30 Day Notice Account
|Summary Box - Key Product Information|
|Account Name||30 Day Notice|
|What is the interest rate?||
1.15% Gross* / AER** for balances over £1,000
Interest is calculated daily and added annually on 31st December at close of business.
Monthly interest option is available for balances in excess of £5000. The interest rate is reduced by 0.05%. Monthly interest is credited on the last working day of each month.
Balances under £1,000 will attract the lowest rate from the Instant Access Account.
|Can Beverley Building Society change the interest rate?||
Yes, all of our interest rates are variable.
|What would the estimated balance be after 12 months based on a £1,000 deposit?||
This figure is for illustration purposes only, and assumes annual interest, no further deposits, withdrawals, or interest rate changes.
|How do I open and manage my account?||
Available to UK Residents and UK Tax Residents.
Complete the application form, relevant declaration(s) and provide necessary identification then forward together with the initial deposit (payable to the account holder) to the Society's office.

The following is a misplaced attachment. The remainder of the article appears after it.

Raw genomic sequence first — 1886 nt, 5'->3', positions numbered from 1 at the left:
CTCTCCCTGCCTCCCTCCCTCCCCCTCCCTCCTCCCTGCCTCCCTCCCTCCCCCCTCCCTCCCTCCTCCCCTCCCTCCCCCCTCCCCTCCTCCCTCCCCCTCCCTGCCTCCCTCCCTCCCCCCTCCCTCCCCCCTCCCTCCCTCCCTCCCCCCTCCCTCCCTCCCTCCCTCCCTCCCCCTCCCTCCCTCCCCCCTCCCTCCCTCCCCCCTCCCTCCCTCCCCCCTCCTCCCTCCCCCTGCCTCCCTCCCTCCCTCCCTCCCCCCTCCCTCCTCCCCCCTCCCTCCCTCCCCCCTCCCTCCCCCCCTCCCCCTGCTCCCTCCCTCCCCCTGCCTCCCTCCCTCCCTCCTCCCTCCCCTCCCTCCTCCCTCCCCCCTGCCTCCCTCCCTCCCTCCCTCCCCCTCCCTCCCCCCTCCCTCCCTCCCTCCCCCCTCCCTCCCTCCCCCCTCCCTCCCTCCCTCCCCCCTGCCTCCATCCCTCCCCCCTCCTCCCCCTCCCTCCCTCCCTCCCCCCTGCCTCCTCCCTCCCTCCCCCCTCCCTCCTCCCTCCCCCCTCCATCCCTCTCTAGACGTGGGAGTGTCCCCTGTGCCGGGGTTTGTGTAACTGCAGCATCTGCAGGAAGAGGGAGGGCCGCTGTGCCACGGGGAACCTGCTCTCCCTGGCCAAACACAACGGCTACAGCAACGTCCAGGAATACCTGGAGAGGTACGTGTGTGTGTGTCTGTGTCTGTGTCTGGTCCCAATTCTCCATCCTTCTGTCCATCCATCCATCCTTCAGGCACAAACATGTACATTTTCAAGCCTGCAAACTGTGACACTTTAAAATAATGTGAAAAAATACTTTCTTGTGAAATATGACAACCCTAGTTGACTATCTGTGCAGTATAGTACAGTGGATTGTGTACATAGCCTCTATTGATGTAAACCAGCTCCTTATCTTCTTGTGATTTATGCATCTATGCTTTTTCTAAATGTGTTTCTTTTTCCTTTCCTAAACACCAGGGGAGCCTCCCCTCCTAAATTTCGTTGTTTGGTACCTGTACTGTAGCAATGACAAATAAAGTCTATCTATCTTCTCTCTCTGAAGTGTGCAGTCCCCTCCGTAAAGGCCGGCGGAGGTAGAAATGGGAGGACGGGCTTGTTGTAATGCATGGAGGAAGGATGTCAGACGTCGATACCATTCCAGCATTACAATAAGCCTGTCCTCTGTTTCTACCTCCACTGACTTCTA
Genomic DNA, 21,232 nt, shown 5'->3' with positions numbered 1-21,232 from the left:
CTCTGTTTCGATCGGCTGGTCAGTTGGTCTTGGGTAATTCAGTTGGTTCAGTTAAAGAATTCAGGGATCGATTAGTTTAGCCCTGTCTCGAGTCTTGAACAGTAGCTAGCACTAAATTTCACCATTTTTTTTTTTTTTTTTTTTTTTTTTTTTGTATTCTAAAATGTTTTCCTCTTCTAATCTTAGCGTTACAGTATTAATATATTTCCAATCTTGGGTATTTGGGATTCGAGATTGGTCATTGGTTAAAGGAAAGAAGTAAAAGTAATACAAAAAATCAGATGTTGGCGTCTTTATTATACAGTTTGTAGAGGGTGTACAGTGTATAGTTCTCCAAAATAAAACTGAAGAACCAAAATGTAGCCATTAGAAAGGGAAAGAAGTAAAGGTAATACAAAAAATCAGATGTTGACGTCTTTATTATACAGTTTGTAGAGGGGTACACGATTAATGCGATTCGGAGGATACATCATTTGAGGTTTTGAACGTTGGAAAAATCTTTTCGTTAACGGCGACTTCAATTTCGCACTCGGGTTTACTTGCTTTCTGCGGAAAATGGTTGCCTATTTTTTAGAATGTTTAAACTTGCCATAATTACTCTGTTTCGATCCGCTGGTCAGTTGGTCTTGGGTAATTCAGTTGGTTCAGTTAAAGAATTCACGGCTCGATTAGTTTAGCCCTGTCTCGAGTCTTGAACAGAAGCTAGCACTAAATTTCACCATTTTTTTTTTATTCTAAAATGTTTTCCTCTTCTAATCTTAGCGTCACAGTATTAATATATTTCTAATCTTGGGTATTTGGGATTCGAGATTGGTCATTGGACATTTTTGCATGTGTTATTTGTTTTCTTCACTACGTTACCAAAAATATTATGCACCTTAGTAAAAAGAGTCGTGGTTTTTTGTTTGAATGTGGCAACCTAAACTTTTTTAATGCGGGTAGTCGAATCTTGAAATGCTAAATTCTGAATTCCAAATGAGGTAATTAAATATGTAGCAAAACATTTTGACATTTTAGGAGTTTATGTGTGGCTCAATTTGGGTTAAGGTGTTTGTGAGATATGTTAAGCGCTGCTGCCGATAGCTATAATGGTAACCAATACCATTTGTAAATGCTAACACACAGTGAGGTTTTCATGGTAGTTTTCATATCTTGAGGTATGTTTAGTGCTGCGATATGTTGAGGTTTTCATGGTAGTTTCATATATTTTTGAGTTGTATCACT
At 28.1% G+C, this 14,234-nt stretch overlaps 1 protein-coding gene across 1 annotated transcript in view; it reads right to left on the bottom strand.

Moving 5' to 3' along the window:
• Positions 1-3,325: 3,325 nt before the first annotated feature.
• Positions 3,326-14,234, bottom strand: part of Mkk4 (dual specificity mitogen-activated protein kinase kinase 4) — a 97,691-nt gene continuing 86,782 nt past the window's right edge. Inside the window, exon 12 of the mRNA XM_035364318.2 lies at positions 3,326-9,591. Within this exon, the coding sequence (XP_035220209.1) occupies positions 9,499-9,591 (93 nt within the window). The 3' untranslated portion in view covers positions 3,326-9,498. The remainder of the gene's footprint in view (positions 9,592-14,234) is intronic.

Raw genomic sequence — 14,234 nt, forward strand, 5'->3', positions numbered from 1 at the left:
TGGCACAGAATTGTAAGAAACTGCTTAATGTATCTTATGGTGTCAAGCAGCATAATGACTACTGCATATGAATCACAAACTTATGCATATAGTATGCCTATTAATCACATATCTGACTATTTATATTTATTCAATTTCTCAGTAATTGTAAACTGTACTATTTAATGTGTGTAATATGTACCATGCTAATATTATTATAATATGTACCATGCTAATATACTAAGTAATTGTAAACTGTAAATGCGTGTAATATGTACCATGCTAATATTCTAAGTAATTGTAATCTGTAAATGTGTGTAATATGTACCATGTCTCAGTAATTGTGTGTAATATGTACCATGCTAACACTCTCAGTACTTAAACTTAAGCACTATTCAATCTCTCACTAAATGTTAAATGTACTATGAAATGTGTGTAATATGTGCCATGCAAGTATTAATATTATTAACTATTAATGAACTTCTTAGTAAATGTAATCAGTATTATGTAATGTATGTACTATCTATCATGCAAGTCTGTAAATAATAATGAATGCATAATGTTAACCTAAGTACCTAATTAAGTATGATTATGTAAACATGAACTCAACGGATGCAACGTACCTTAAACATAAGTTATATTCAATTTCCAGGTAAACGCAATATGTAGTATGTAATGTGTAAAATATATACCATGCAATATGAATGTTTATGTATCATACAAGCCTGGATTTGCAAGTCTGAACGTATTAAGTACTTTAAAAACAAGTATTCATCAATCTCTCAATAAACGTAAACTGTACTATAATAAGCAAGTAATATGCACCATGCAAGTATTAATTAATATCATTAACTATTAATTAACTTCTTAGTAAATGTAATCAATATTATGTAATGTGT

The minimum opening deposit is £1000. This account can be managed via post and branch.
Please contact the Society for information regarding Third Party Assistance.
|Can I withdraw money?||
Yes, one notice and penalty free withdrawal per month of up to £5,000 is permitted.
All other withdrawals available immediately with a 30 day loss of interest on the amount withdrawn or are subject to 30 days’ notice. Money must be withdrawn on the 30th day of notice, otherwise notice will be removed.
You can normally make a withdrawal on demand of cash up to £500 and any amount by cheque or Faster Payment, subject to adequate cleared balance and written instruction signed by the relevant signatory(ies).
|Additional Information||*Gross rate – the contractual rate of interest to be paid on a savings account without any deduction being made in respect of personal Income Tax liability. **AER - stands for Annual Equivalent rate and illustrates what the interest rate would be if interest was paid and compounded once each year.|